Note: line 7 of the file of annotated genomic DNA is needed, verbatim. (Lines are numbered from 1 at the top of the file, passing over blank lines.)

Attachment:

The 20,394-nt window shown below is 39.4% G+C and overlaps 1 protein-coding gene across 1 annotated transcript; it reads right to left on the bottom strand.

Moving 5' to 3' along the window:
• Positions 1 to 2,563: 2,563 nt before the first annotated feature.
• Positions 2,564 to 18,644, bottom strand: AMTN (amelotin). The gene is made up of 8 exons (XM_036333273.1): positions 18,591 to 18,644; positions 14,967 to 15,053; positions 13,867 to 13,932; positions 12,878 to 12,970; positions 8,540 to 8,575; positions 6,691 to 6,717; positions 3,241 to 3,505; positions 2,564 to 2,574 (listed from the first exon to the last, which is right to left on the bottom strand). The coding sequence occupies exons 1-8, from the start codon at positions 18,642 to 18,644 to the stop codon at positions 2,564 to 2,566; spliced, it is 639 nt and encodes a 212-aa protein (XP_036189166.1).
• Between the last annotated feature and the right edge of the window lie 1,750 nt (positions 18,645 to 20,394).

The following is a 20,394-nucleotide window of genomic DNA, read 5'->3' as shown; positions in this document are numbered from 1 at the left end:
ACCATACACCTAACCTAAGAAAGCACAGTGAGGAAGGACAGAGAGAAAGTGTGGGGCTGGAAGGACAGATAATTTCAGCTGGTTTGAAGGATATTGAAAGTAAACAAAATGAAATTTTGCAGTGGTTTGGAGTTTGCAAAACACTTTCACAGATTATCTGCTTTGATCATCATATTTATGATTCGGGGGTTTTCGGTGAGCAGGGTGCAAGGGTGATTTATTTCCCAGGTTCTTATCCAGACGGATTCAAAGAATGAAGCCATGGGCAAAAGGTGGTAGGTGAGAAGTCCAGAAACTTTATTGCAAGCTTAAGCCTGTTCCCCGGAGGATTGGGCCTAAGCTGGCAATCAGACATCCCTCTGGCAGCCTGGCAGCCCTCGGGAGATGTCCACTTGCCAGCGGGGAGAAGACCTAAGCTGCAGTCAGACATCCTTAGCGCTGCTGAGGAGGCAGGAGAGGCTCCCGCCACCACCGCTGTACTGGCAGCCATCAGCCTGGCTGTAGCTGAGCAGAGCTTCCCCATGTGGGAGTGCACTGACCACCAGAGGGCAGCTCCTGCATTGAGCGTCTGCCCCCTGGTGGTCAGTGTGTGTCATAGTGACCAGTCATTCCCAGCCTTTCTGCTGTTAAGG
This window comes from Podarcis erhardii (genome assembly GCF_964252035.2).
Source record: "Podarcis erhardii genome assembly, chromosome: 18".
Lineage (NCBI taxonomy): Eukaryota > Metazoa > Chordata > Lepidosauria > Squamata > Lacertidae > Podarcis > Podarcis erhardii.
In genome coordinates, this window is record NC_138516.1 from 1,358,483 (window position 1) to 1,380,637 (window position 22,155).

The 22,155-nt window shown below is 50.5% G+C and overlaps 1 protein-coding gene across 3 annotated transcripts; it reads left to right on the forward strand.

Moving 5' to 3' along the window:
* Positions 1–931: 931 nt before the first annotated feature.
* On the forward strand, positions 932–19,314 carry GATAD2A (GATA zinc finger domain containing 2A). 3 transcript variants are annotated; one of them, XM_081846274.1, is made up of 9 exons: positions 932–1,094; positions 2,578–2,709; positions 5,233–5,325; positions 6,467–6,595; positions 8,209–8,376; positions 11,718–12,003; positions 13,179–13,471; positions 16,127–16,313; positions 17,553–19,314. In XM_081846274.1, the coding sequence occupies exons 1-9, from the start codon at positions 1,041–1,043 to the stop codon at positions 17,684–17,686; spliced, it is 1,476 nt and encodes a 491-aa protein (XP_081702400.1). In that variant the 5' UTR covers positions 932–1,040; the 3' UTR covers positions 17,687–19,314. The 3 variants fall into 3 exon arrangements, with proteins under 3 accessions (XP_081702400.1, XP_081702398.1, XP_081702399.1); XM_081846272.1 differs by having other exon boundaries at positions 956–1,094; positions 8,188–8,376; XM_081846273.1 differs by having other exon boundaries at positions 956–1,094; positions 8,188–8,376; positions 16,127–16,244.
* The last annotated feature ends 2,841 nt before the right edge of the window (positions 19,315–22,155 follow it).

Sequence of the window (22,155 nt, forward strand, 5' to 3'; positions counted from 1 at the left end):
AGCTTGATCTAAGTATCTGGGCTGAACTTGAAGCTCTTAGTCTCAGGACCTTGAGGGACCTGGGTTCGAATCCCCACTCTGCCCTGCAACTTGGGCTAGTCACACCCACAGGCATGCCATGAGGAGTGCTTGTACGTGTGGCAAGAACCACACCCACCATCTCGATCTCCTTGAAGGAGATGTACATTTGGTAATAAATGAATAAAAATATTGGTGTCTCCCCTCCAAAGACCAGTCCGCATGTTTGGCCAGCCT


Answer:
ACCATACACCTAACCTAAGAAAGCACAGTGAGGAAGGACAGAGAGAAAGTGTGGGGCTGGAAGGACAGATAATTTCAGCTGGTTTGAAGGATATTGAAAGTAAACAAAATGAAATTTTGCAGTGGTTTGGAGTTTGCAAAACACTTTCACAGATTATCTGCTTTGATCATCATATTTATGATTCGGGGGTTTTCGGTGAGCAGGGTGCAAGGGTGATTTATTTCCCAGGTTCTTATCCAGACGGATTCAAAGAATGAAGCCATGGGCAAAAGGTGGTAGGTGAGAAGTCCAGAAACTTTATTGCAAGCTTAAGCCTGTTCCCCGGAGGATTGGGCCTAAGCTGGCAATCAGACATCCCTCTGGCAGCCTGGCAGCCCTCGGGAGATGTCCACTTGCCAGCGGGGAGAAGACCTAAGCTGCAGTCAGACATCCTTAGCGCTGCTGAGGAGGCAGGAGAGGCTCCCGCCACCACCGCTGTACTGGCAGCCATCAGCCTGGCTGTAGCTGAGCAGAGCTTCCCCATGTGGGAGTGCACTGACCACCAGAGGGCAGCTCCTGCATTGAGCGTCTGCCCCCTGGTGGTCAGTGTGTGTCATAGTGACCAGTCATTCCCAGCCTTTCTGCTGTTAAGG